Sewage Treatment Expense Assistance -- This seems the most compelling argument for allowing any development in Roosevelt. One of the items in the Borough budget that will wreak monetary havoc in the future is the cost of the sewage treatment plant upgrade. If a developer were willing to underwrite a significant portion of this cost, then I think the offer should be considered very carefully by the Council. Has Switchel proposed anything like this?

If the sewage treatment plant problem is not addressed, then Roosevelt will be committing "sewage treatment suicide" if development is allowed. A large part of the sewage treatment problem is inflow infIltration. A development would only exacerbate this problem, to say nothing of the strain imposed upon our decaying treatment facilities. Even if our sewage treatment plant were completely upgraded to satisfy the Department of Environmental Quality consent order, the permit may not allow for the number of dwellings in the Switchel proposal. What studies have been done to show the impact of the development on the treatment plant? We cannot assume that our facilities will miraculously adapt to whatever we build. The sewage treatment problems we currently face will seem mild compared to what would result from the uninformed abuse of our capabilities.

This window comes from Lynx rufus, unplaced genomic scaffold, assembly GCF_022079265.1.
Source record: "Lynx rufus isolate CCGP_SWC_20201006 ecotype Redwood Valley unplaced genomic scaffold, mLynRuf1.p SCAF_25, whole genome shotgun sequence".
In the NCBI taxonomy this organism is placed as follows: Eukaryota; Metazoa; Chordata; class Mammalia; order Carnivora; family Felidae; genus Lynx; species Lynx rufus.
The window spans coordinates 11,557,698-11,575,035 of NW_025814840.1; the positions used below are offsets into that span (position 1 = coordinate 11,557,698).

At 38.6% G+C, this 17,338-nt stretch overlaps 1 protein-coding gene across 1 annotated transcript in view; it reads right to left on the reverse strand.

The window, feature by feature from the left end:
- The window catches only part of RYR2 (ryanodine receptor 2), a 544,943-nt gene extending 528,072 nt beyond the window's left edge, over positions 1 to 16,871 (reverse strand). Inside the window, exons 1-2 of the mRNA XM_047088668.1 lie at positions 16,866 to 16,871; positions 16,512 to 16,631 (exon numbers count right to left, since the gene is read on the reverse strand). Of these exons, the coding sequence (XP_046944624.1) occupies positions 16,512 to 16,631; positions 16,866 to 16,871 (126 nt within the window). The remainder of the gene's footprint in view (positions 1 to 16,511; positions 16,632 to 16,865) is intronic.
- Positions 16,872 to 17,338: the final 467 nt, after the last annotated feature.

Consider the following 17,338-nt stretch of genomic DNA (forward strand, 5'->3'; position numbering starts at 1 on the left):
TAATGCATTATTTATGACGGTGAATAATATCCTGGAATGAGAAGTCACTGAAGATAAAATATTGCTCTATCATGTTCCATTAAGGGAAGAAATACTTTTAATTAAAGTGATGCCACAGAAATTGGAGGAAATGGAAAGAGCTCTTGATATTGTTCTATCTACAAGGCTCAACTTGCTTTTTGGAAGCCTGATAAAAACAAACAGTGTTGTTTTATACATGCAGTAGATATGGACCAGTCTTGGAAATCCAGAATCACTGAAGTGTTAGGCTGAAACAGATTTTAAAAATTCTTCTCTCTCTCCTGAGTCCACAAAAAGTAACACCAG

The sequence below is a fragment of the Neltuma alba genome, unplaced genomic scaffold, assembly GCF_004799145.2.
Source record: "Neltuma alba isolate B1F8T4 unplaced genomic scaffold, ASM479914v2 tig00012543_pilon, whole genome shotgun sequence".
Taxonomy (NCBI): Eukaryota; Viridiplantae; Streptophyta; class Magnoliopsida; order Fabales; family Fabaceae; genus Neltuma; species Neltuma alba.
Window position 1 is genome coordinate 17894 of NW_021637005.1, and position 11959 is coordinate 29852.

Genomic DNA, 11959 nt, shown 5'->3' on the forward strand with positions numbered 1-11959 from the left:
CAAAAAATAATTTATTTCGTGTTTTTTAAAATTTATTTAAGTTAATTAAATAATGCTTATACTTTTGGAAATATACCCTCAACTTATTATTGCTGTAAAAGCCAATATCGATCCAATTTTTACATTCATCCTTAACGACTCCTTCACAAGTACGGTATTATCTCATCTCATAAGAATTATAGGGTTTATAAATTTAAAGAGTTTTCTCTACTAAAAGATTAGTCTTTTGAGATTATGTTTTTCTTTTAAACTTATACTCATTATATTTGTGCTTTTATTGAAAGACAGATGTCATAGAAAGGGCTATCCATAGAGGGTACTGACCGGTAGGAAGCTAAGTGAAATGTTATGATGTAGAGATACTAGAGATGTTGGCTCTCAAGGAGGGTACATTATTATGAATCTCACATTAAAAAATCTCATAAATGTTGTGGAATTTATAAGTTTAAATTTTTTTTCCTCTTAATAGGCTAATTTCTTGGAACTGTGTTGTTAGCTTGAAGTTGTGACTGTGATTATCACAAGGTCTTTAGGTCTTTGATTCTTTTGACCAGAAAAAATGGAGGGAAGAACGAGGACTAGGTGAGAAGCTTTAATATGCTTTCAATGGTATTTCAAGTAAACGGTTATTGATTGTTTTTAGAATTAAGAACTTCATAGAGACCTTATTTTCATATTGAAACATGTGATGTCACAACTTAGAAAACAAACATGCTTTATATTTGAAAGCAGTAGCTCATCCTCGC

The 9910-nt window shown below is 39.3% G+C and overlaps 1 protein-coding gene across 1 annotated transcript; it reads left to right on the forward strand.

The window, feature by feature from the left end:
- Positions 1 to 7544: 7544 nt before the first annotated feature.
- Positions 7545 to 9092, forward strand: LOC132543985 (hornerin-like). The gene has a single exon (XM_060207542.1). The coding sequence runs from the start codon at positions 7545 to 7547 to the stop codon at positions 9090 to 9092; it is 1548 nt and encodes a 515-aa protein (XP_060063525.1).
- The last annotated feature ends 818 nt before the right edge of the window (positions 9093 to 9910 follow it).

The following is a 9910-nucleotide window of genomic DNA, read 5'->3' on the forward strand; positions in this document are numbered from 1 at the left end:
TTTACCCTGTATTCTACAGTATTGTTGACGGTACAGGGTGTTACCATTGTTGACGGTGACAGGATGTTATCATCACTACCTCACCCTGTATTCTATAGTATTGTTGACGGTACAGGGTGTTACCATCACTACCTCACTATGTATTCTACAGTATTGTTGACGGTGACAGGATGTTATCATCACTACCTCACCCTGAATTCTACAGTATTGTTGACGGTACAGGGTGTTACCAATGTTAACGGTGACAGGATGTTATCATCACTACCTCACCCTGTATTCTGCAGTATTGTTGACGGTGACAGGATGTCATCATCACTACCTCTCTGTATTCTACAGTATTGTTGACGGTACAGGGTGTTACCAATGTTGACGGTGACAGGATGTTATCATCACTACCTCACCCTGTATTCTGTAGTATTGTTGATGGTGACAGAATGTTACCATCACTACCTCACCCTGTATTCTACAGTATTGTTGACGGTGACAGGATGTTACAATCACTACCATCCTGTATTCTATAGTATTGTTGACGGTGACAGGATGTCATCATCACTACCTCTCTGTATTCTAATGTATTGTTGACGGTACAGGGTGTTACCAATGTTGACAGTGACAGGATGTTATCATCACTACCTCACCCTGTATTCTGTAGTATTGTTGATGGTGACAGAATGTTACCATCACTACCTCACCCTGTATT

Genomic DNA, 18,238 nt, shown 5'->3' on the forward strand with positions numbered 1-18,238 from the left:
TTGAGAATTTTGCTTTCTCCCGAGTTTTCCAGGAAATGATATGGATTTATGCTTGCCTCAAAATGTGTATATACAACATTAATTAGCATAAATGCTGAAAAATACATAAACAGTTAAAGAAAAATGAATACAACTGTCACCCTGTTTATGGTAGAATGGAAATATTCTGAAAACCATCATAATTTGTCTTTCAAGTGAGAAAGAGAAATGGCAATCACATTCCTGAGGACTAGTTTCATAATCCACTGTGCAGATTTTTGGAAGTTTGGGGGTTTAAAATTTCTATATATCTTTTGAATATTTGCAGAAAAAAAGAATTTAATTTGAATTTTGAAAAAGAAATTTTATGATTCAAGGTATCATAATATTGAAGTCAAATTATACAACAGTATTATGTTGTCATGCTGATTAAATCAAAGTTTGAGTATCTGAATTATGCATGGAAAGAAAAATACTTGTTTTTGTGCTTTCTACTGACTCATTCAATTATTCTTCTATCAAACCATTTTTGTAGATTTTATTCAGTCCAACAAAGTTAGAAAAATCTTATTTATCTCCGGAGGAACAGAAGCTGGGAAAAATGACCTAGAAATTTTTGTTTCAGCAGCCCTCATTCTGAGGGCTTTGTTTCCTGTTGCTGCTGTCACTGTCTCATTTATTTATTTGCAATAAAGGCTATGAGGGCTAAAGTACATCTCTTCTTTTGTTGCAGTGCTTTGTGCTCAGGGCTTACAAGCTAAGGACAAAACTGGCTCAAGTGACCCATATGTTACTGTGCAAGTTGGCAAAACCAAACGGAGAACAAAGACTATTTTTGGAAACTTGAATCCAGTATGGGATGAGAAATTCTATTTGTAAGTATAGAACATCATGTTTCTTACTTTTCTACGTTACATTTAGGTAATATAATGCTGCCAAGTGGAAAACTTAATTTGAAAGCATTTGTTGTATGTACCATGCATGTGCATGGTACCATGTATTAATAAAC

Other Arguments

There are several other arguments I've heard in favor of the development that bear mentioning. One follows a "keeping-up-with-the-Joneses" type of logic that I find a little silly. I've seen a number of comparisons of Roosevelt with other communities in our area, the implication being that Roosevelt is somewhat "out of step" with other municipalities. I'm certain that it is -- that is one of the primary reasons that I moved to Roosevelt. Not so long ago, the people of towns like Plainsboro and Dutch Neck decided to utterly destroy any charm or personality their villages possessed by allowing rampant development of surrounding land. They are certainly not the models I wish to use for Roosevelt. Remember, we control the land with in our Borough boundaries, and it is up to us to make the decision as to how that land should be used.